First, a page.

Intended for healthcare professionals

Practice What Your Patient is Thinking

Can you cartwheel with an ostomy?

BMJ 2019; 364 doi: (Published 27 March 2019) Cite this as: BMJ 2019;364:l1115
  1. Karin Camposagrado
  1. Correspondence: ostomy{at}

Karin Camposagrado discusses how healthcare professionals have helped her adjust to life with an ileostomy

It might seem odd, but not being able to cartwheel after my surgery was one of my biggest concerns as I contemplated a total colectomy and an ileostomy. The answer from everyone I asked was “you can do anything with an ostomy that you did before you had one.” This belief paved the way for me to confidently choose to have ostomy surgery. An ostomy diverts waste (stool or urine) from the body into an ostomy pouch. My ostomy diverts stool from my small intestine into my ostomy pouch. To me knowing that I could do anything that I could before the operation was the solution to a huge problem.

Once the surgery was complete, I began to worry about trying new foods, exercising and building my strength back up, getting diarrhoea and becoming dehydrated, pooping while changing my pouch, whether my clothes would ever be comfortable again. But more than anything I worried about leaks and how to handle them.

Simple advice

The nurses helped by encouraging me to look at my stoma. Even though I wasn’t ready to do that and resisted, they were gently persistent and eventually I agreed to take a peek. It was a lot to take in, but I appreciated that they encouraged me to start by just looking and didn’t ask me to do a full pouch change right away. Later that day my worst fears were realised, when my pouch leaked. The nurse recognised that I wasn’t ready to change the pouch myself, but she still encouraged me to watch her at work.

It was my turn before I knew it. My home health nurse assured me she was there to guide me, answer my questions, and support me. During one of the changes I started pooping while my appliance was off. I started to panic and my legs began to shake. I wanted to cry as I looked to the nurse for guidance. She told me that it would stop, but to take a deep breath and wait a moment. I got through that change because of her quiet confidence in me along with her patience and acceptance. Just knowing that she would support me without judgment made me feel confident in doing the changes. In hindsight, her advice was simple. In the moment, it made everything click.

Explaining to others

I’ve since been to numerous doctor appointments, many of which have been with healthcare professionals who do not have much—if any—experience with ostomies. Although information about my ostomy is in my medical chart, I often still mention this in initial meetings to make sure that everyone is aware of it. For me, having healthcare professionals who are curious about my ostomy is comforting. I’m more at ease when they adapt their bowel related questions to what it would be like for an ostomate. For example, instead of asking “how many times do you poop per day,” ask “have you noticed any changes in your output recently?” This helps me know that you recognise that what is normal for me will be different from that of your other patients. I also feel more relaxed with healthcare professionals who recognise that I’ve taken the time to educate myself about my ostomy by listening to my concerns and being willing to consider my perspective as the patient. This makes me feel much more confident to work with them to find solutions to any problems.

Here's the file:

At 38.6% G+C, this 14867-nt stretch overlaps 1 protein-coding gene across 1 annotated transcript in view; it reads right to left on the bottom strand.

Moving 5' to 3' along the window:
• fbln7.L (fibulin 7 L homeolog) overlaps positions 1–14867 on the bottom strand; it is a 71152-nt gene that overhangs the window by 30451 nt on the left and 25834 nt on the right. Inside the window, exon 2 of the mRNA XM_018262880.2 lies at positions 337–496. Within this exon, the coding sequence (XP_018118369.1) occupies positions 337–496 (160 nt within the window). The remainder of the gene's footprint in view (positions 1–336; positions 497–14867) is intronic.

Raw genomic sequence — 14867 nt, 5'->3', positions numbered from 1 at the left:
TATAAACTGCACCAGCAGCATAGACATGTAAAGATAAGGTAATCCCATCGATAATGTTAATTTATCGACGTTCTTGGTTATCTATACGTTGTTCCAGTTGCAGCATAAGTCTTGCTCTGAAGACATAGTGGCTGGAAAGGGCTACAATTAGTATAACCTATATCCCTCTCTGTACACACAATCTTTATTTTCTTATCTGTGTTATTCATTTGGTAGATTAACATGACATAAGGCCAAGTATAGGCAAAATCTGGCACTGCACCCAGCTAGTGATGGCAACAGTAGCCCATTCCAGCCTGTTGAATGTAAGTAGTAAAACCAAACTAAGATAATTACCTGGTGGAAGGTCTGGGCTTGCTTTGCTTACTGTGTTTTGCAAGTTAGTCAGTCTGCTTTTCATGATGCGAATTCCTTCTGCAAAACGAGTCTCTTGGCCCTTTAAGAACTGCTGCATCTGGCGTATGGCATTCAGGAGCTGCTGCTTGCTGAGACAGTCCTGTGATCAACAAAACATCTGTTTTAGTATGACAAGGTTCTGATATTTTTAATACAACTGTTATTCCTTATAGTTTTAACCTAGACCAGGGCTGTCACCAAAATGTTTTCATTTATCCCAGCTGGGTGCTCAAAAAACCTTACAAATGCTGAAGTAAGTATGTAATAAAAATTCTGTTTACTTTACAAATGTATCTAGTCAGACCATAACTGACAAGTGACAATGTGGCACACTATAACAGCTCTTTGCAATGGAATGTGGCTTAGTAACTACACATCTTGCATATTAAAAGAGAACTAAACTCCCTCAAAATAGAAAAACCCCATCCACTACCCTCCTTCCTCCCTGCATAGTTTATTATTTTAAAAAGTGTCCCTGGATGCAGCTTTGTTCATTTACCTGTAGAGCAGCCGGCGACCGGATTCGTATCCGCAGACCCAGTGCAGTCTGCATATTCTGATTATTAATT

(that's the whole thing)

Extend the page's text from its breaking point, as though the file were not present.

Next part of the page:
People might think that having an ostomy will affect their life negatively. But for me, living with an ostomy has enhanced my life both physically, socially, and emotionally. This isn’t to say that it’s not a challenge sometimes, but I’m grateful for the life it’s allowing me to live.

What you need to know

  • Encourage your patients to challenge themselves, whether it is taking a peek at what you are doing or having them be hands-on, doing it themselves

  • Sometimes just knowing you are there if patients need help can make them feel more comfortable self managing

  • For patients with an ostomy, treatment decisions will depend on their symptoms and the impact these have on their daily life. Knowing what is normal for them will help with decision making

Education into practice

  • What information and expertise can you draw on when helping patients weigh up the pros and cons of having ostomy surgery?

  • In the first few days after ostomy surgery how could you better support someone to take in their appearance and the changes to their body?

  • See one, do one, teach one is a common mantra for mastering clinical skills and procedures. How do you support patients to learn the skills needed to master essential aspects of self care or management after a procedure such as an ostomy?

  • When consulting with people with an ostomy, how and when might you bring it up? To what extent do you use adapted language such as “output”?


  • As a part of my healing process, I started the website and blog It is filled with information about ostomies and is curated with the intention to spread positive ostomy awareness and education. Another great resource for ostomy information and to find local support groups in the United States is

  • Competing interests: KC is a consultant for Safe n Simple and 11 Health.

  • Provenance and peer review: Commissioned, based on an idea from the author; not externally peer reviewed.

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